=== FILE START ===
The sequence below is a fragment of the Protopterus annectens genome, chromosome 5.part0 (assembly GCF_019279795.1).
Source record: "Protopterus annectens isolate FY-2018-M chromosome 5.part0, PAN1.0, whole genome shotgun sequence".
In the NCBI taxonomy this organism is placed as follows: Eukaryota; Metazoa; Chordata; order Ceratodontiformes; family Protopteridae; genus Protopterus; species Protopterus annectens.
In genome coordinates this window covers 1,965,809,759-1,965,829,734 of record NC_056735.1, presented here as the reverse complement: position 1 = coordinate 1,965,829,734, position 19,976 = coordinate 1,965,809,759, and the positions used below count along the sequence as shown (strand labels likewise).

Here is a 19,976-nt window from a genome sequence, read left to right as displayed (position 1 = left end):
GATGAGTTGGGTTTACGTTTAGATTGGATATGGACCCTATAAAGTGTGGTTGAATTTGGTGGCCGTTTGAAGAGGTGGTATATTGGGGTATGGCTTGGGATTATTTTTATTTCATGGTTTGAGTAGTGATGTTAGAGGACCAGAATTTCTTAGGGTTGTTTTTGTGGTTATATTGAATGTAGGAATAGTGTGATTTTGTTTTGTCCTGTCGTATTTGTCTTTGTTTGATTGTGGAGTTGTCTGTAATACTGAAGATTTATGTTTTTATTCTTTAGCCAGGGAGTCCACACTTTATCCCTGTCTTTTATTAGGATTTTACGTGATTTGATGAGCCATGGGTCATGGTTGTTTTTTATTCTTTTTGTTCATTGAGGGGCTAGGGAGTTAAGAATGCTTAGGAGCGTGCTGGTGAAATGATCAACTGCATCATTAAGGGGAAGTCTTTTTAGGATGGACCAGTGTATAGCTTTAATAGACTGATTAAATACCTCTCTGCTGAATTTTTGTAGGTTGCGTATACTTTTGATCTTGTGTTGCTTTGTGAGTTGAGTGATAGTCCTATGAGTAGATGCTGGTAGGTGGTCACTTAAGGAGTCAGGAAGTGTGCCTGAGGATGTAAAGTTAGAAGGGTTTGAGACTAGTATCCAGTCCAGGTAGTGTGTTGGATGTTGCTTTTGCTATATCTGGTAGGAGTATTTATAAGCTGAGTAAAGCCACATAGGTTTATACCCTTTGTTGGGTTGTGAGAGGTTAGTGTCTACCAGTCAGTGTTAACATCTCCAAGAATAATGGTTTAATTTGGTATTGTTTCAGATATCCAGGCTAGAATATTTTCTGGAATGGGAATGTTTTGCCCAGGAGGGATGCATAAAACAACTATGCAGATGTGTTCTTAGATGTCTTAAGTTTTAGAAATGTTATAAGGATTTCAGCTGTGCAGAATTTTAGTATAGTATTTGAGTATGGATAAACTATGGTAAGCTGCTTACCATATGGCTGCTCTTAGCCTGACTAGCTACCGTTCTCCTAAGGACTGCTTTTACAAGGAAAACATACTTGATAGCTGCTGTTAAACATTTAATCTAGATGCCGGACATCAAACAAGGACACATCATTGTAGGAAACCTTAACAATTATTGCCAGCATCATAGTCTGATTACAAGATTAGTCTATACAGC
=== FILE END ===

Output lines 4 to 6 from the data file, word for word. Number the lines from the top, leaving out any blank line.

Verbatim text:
In genome coordinates this window covers 1,965,809,759-1,965,829,734 of record NC_056735.1, presented here as the reverse complement: position 1 = coordinate 1,965,829,734, position 19,976 = coordinate 1,965,809,759, and the positions used below count along the sequence as shown (strand labels likewise).

Here is a 19,976-nt window from a genome sequence, read left to right as displayed (position 1 = left end):
GATGAGTTGGGTTTACGTTTAGATTGGATATGGACCCTATAAAGTGTGGTTGAATTTGGTGGCCGTTTGAAGAGGTGGTATATTGGGGTATGGCTTGGGATTATTTTTATTTCATGGTTTGAGTAGTGATGTTAGAGGACCAGAATTTCTTAGGGTTGTTTTTGTGGTTATATTGAATGTAGGAATAGTGTGATTTTGTTTTGTCCTGTCGTATTTGTCTTTGTTTGATTGTGGAGTTGTCTGTAATACTGAAGATTTATGTTTTTATTCTTTAGCCAGGGAGTCCACACTTTATCCCTGTCTTTTATTAGGATTTTACGTGATTTGATGAGCCATGGGTCATGGTTGTTTTTTATTCTTTTTGTTCATTGAGGGGCTAGGGAGTTAAGAATGCTTAGGAGCGTGCTGGTGAAATGATCAACTGCATCATTAAGGGGAAGTCTTTTTAGGATGGACCAGTGTATAGCTTTAATAGACTGATTAAATACCTCTCTGCTGAATTTTTGTAGGTTGCGTATACTTTTGATCTTGTGTTGCTTTGTGAGTTGAGTGATAGTCCTATGAGTAGATGCTGGTAGGTGGTCACTTAAGGAGTCAGGAAGTGTGCCTGAGGATGTAAAGTTAGAAGGGTTTGAGACTAGTATCCAGTCCAGGTAGTGTGTTGGATGTTGCTTTTGCTATATCTGGTAGGAGTATTTATAAGCTGAGTAAAGCCACATAGGTTTATACCCTTTGTTGGGTTGTGAGAGGTTAGTGTCTACCAGTCAGTGTTAACATCTCCAAGAATAATGGTTTAATTTGGTATTGTTTCAGATATCCAGGCTAGAATATTTTCTGGAATGGGAATGTTTTGCCCAGGAGGGATGCATAAAACAACTATGCAGATGTGTTCTTAGATGTCTTAAGTTTTAGAAATGTTATAAGGATTTCAGCTGTGCAGAATTTTAGTATAGTATTTGAGTATGGATAAACTATGGTAAGCTGCTTACCATATGGCTGCTCTTAGCCTGACTAGCTACCGTTCTCCTAAGGACTGCTTTTACAAGGAAAACATACTTGATAGCTGCTGTTAAACATTTAATCTAGATGCCGGACATCAAACAAGGACACATCATTGTAGGAAACCTTAACAATTATTGCCAGCATCATAGTCTGATTACAAGATTAGTCTATACAGC